Ultra-popular, the actress and comedian put her feet in the dish on the set of "Quelle Epoque!" on France 2 this weekend, saying that she was "the only actress in the world to say (her) homosexuality".

Muriel Robin, 68, says her sexual orientation has prevented her from being offered comedy roles for decades, as she fills theaters with her shows.

"I know French homosexual actors, they are silent", because there are no gay or lesbian performers displayed "who make great careers", she continued, going so far as to let go to the attention of young people: "we must tell them that it is not worth them to do this job. They won't work."

In question, according to her, the "desire" that must be projected on the stars of the big screen: "if one is homosexual, one is not desirable, one is not penetrable. And when you are not penetrable (...) you are worthless," said Muriel Robin.

This discrimination is impossible to quantify: there is no data on the sexual orientation of actors and actresses.

Few well-known French actors or actresses have publicly spoken about their homosexuality, like Nicolas Maury or Adèle Haenel, who said goodbye to cinema last May.

Abroad, the British Rupert Everett has already spoken about the difficulties of being a gay actor, when Muriel Robin cited the example of Jodie Foster, who has long been silent.

Stereotypes

On the other hand, the 50/50 collective, at the forefront of discrimination issues, published last year a barometer to measure the proportion of LGBT+ characters in French films.

The conclusion? They are rare: of the hundred films studied, sexual orientation is known for 82% of the main characters, and only 5% of them are homosexual or bisexual, and they are "strongly stereotyped", notes the study.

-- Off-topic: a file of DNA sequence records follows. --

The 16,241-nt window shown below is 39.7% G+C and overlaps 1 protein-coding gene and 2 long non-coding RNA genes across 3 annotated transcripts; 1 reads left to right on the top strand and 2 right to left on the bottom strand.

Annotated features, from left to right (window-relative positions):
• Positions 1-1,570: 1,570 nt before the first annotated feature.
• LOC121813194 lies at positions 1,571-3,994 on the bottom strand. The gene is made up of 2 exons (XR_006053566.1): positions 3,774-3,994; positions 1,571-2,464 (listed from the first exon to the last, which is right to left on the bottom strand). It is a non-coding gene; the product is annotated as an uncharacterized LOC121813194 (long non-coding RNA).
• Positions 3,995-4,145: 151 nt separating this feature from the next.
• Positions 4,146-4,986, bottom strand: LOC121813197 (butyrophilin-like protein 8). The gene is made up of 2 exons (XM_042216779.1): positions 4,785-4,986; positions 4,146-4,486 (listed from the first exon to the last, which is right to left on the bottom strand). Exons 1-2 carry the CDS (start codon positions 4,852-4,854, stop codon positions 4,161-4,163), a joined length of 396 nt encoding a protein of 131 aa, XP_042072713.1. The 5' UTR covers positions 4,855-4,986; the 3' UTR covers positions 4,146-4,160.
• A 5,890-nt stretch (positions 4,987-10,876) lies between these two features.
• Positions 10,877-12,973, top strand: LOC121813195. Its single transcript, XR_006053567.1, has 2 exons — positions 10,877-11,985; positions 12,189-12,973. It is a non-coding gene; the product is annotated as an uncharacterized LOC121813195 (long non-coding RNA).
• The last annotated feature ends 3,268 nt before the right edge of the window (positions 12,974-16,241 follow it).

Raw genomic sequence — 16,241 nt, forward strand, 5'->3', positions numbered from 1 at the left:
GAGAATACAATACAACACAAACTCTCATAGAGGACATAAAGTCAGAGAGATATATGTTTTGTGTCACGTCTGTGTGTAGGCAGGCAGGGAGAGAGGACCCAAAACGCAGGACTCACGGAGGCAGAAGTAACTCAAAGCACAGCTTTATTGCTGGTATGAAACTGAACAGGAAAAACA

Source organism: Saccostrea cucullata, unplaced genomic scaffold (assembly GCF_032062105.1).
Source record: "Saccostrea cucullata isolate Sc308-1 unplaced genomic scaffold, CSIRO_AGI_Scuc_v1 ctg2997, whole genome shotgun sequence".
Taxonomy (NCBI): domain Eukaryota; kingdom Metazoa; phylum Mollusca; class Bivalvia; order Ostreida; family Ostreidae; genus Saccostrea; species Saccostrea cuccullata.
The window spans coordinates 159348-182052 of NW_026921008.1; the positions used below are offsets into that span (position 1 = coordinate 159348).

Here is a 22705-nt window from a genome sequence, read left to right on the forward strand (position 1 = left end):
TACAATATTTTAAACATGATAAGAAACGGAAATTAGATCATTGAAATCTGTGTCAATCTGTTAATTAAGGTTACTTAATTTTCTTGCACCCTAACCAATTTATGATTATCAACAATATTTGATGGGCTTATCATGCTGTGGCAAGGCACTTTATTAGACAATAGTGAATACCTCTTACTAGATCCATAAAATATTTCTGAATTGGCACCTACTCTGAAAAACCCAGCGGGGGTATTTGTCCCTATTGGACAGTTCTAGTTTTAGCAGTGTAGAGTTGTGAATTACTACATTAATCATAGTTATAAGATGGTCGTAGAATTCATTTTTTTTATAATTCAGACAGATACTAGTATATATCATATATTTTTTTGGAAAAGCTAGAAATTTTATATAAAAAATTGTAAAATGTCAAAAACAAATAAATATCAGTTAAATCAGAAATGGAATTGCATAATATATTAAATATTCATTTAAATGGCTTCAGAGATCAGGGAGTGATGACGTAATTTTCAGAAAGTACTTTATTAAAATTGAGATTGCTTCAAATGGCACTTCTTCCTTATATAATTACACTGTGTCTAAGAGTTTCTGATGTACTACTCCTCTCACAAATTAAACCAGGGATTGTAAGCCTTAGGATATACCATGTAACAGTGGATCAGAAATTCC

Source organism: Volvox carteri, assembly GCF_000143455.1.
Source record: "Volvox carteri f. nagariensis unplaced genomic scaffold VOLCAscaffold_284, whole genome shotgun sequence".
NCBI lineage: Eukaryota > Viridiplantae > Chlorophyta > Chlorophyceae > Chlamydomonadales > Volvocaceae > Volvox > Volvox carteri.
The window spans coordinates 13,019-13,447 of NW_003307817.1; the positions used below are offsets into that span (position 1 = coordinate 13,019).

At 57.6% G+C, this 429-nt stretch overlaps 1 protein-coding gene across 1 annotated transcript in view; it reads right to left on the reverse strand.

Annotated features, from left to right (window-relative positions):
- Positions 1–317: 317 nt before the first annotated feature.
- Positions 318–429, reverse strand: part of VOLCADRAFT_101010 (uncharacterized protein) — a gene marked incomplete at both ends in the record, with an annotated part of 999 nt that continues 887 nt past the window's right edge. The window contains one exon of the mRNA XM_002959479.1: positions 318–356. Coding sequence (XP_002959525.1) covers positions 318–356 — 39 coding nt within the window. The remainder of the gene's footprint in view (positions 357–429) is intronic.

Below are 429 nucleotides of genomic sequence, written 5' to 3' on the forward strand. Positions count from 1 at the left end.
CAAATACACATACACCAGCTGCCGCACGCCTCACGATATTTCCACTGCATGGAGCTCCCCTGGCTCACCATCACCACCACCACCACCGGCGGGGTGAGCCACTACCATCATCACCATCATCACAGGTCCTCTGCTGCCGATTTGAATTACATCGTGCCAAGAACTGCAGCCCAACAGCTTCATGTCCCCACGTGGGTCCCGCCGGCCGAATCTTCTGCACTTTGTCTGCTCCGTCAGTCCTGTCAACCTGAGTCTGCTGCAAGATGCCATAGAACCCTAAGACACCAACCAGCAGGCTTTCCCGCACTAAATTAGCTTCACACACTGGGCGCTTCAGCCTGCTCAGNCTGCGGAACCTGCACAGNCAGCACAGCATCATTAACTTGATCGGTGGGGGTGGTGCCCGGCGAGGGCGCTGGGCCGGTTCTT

Very often, these roles are played by actors who do not claim to be homosexual, said Stéphane Gaillard, a casting director committed to the subject. And the few gay or lesbian actors are no longer offered straight roles, seeing their identity "vampirized", he continues.

"It's not a conspiracy, it's something very ingrained and not thought out," even among queer directors, he analyzes. As a result, "even today, actors have great difficulty saying who they are. It's a huge risk."

"For a straight person, playing a gay role brings added value, it's a springboard, when for a homosexual, it's the risk of being offered only one type of role," he adds.

The mechanism described by Muriel Robin "plays especially for the most famous stars, who must remain objects of desire," adds another casting director and head at 50/50, Sophie Lainé Diodovic.

Beyond the supposed sexual orientation, this professional calls for "a cultural deconstruction of virility" dominant, to better reflect the diversity of desires of the public.

During the preparation of some films, "I have already heard myself answer +this one, it is too gay +", she says about an actor who does not meet the classic criteria of virility "à la Belmondo or Depardieu". Already things are moving, "with Edouard Baer, Timothée Chalamet", much less virile physically.

To continue to change this "collective unconscious", Sophie Lainé Diodovic calls for "collective work" from the entire milieu.

Former agent Dominique Besnehard ("Dix pour cent") hopes that Muriel Robin's stance can help young performers: "what she is doing there is good (...) she's going to get things done," he said on the online show BuzzTV.

© 2023 AFP